In watching DISTRICT 13: ULTIMATUM, you're subjected to the tired political subtext and also the sometimes ridiculous plot. Writer/producer Luc Besson, historically, hasn't sold heaps of movie tickets by virtue of his having been the voice of social conscience, and his attempts here are awkward. Doesn't matter, though. The first movie rocked it. This sequel rocks it equally. The two stars, David Belle and Cyril Raffaelli, are back for another bone-bruising round of no-wires, no-CG stunts and fight scenes. "C'est magnifique!" and also "Le chat est sur le tableau." And that's my French.
Three years after what went down in the first film, and the government has changed hands, and yet things remain the same. That barbed wall still stands tall and menacing, still isolates the lawless territory known as District 13 from the more civilized parts of Paris. In the dystopian near future of 2016, an uneasy sort of peace exists between law enforcement and the ruling gangs of District 13. But now corrupt cops are intent on stirring things up, on enticing riots, the end game being the razing of these bleak tenements and thus raking in the resulting rewards of suddenly available real estate.
When Leito (Belle), District 13's well-meaning rogue, ends up with evidence incriminating the police, it's only a matter of time before he joins forces again with his old friend Damien Tomasso, the formidable and baldy-domed Army Captain assigned to the police Special Forces. On his end, Damien (Raffaelli) has found himself framed and locked up by his fellow police officers. This tends to happen when you're an honest cop. Leito springs Damien, and away they go, striving to save the barricaded slums and their unsavory populace from extinction.
It's gratifying that Belle and Raffaelli obviously get along and share this sort of macho chemistry, and I really enjoy their interactions. But, really, the story is a vessel for their astounding physicality and athleticism. David Belle demonstrates his skills at parkour, and parkour, by the way, is the art of navigating from point A to point B as expeditiously as possible. And Belle's chase scenes are physically taxing and make for absolutely jaw-dropping stuff. Cyril Raffaelli, who looks like Vin Diesel chopped off at the knees, is himself versed in parkour but he's also a practitioner of Shotokan karate and several wushu styles, and he handles the brunt of the martial arts and he's dynamic. What he does here, in beating down waves of goons, hearkens back to when Jackie Chan was really tearing $#!% up in his heyday. Like Jackie, Cyril incorporates whatever props are handy into his explosive fight scenes. In one sequence, he even fends off a group of thugs with a priceless Van Gogh painting.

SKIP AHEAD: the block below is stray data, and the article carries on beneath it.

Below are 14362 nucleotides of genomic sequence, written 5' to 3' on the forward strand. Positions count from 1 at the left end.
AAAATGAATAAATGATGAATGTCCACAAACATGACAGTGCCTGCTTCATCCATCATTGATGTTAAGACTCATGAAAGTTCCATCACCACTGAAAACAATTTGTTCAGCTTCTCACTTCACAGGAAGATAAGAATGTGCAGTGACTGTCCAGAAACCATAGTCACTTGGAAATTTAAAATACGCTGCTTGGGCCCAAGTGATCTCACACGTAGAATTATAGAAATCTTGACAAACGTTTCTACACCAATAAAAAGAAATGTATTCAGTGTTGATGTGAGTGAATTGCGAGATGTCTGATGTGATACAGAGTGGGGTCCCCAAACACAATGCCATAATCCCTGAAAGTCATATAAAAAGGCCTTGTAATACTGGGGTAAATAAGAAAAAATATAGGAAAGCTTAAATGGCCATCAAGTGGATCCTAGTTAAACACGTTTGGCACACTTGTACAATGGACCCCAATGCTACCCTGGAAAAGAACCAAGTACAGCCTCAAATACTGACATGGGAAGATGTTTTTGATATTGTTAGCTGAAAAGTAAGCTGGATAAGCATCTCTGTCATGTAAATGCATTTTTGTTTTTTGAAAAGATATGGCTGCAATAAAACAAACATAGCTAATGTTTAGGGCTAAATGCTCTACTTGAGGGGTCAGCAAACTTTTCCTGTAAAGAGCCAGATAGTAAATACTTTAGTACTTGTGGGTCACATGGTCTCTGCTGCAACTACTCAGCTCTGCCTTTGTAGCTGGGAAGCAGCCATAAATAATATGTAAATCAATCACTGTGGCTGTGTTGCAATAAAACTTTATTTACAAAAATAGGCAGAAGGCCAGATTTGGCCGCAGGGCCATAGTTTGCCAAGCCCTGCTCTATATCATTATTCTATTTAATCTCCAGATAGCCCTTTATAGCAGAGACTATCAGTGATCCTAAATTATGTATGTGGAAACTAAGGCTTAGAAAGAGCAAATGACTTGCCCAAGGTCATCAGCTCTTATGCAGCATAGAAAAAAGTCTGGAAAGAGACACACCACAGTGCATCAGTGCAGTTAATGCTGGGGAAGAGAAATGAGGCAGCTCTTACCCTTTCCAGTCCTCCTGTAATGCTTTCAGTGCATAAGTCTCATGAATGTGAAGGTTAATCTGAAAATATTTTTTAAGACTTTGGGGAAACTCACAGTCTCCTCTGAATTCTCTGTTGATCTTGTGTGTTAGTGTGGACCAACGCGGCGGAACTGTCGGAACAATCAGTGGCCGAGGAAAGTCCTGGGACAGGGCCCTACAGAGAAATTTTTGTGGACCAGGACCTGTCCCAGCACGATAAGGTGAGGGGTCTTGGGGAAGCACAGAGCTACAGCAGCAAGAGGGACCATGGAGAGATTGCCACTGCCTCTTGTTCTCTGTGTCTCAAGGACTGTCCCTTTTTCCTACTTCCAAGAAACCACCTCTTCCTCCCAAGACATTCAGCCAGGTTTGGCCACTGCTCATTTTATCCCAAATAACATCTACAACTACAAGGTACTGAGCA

As mentioned, plenty of the plotlines go the preposterous route. And maybe the silliest, most "What the f---?!" moment is when Cyril Raffaelli, during an undercover ops, disguises himself as a lithe girl dancer, never mind that there's an obvious discrepancy in body types. And, speaking of body types, supporting actress Elodie Yung has got a slender bod and she is memorable as "Tao," head of the Chinese gang and sporting a murderous ponytail. Tao kicks serious behind (but only in two scenes, dammit - one in the actual film and a brief segment in the deleted scenes bonus feature).
DISTRICT 13: ULTIMATUM, like its predecessor, exhibits great energy and a pounding, hip-hop laced soundtrack. It presents a grungy, gritty atmosphere reminiscent of films like ROAD WARRIOR and ESCAPE FROM NEW YORK, and there's particular attention paid to depicting that mean urban sprawl. The battered-down edifices (some of which are skyscrapers) provide Belle the ideal venue to show off his crazy leaping, hurdling, scaling abilities. No trickeration, Belle really does his own stunts. As does Cyril Raffaelli. And so does that one poor guy whom Raffaelli drags thru the air one floor down and then slams viciously thru a table. I'll go ahead and speak for that poor guy and say that the pain was worth it. The action sequences are that dizzying and breathtaking.
The DVD's bonus material includes the Making Of featurette (00:26:33 minutes long, with English sub-titles); a production video diary which chronicles the many days of on-location filming (00:34:31); Alonzo's music video "Déterminé"; Deleted/Extended Scenes include: an extended jailbreak sequence as Leito searches for evidence while Damien holds off the police; even more fight scenes as Leito, Damien, and the gang lords storm the Secret Services stronghold (00:09:22, with English sub-titles); and HDNET: A Look at DISCTRICT 13: ULTIMATUM (00:04:43).